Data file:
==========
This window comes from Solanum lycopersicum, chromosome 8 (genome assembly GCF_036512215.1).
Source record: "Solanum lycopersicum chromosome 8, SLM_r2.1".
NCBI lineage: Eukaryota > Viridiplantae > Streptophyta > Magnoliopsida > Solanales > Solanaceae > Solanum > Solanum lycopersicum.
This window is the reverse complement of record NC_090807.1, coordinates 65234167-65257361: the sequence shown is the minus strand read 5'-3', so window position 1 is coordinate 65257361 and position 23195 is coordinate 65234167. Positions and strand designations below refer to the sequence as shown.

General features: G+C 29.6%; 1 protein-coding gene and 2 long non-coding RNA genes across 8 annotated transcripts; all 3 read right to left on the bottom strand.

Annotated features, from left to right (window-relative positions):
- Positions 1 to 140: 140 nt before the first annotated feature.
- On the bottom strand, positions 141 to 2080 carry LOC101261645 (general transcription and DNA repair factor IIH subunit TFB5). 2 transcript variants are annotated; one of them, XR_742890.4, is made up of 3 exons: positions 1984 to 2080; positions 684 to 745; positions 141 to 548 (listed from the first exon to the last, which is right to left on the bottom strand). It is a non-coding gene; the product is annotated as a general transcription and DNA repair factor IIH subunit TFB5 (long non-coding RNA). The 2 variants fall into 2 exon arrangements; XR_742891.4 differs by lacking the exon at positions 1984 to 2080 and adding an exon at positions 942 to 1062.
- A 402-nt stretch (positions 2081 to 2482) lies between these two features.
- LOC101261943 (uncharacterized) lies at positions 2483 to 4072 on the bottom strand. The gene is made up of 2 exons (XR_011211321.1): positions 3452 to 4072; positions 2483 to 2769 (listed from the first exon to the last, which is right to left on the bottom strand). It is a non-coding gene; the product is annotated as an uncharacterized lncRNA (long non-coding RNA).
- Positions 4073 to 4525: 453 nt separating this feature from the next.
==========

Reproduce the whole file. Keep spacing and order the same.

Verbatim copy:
This window comes from Solanum lycopersicum, chromosome 8 (genome assembly GCF_036512215.1).
Source record: "Solanum lycopersicum chromosome 8, SLM_r2.1".
NCBI lineage: Eukaryota > Viridiplantae > Streptophyta > Magnoliopsida > Solanales > Solanaceae > Solanum > Solanum lycopersicum.
This window is the reverse complement of record NC_090807.1, coordinates 65234167-65257361: the sequence shown is the minus strand read 5'-3', so window position 1 is coordinate 65257361 and position 23195 is coordinate 65234167. Positions and strand designations below refer to the sequence as shown.

General features: G+C 29.6%; 1 protein-coding gene and 2 long non-coding RNA genes across 8 annotated transcripts; all 3 read right to left on the bottom strand.

Annotated features, from left to right (window-relative positions):
- Positions 1 to 140: 140 nt before the first annotated feature.
- On the bottom strand, positions 141 to 2080 carry LOC101261645 (general transcription and DNA repair factor IIH subunit TFB5). 2 transcript variants are annotated; one of them, XR_742890.4, is made up of 3 exons: positions 1984 to 2080; positions 684 to 745; positions 141 to 548 (listed from the first exon to the last, which is right to left on the bottom strand). It is a non-coding gene; the product is annotated as a general transcription and DNA repair factor IIH subunit TFB5 (long non-coding RNA). The 2 variants fall into 2 exon arrangements; XR_742891.4 differs by lacking the exon at positions 1984 to 2080 and adding an exon at positions 942 to 1062.
- A 402-nt stretch (positions 2081 to 2482) lies between these two features.
- LOC101261943 (uncharacterized) lies at positions 2483 to 4072 on the bottom strand. The gene is made up of 2 exons (XR_011211321.1): positions 3452 to 4072; positions 2483 to 2769 (listed from the first exon to the last, which is right to left on the bottom strand). It is a non-coding gene; the product is annotated as an uncharacterized lncRNA (long non-coding RNA).
- Positions 4073 to 4525: 453 nt separating this feature from the next.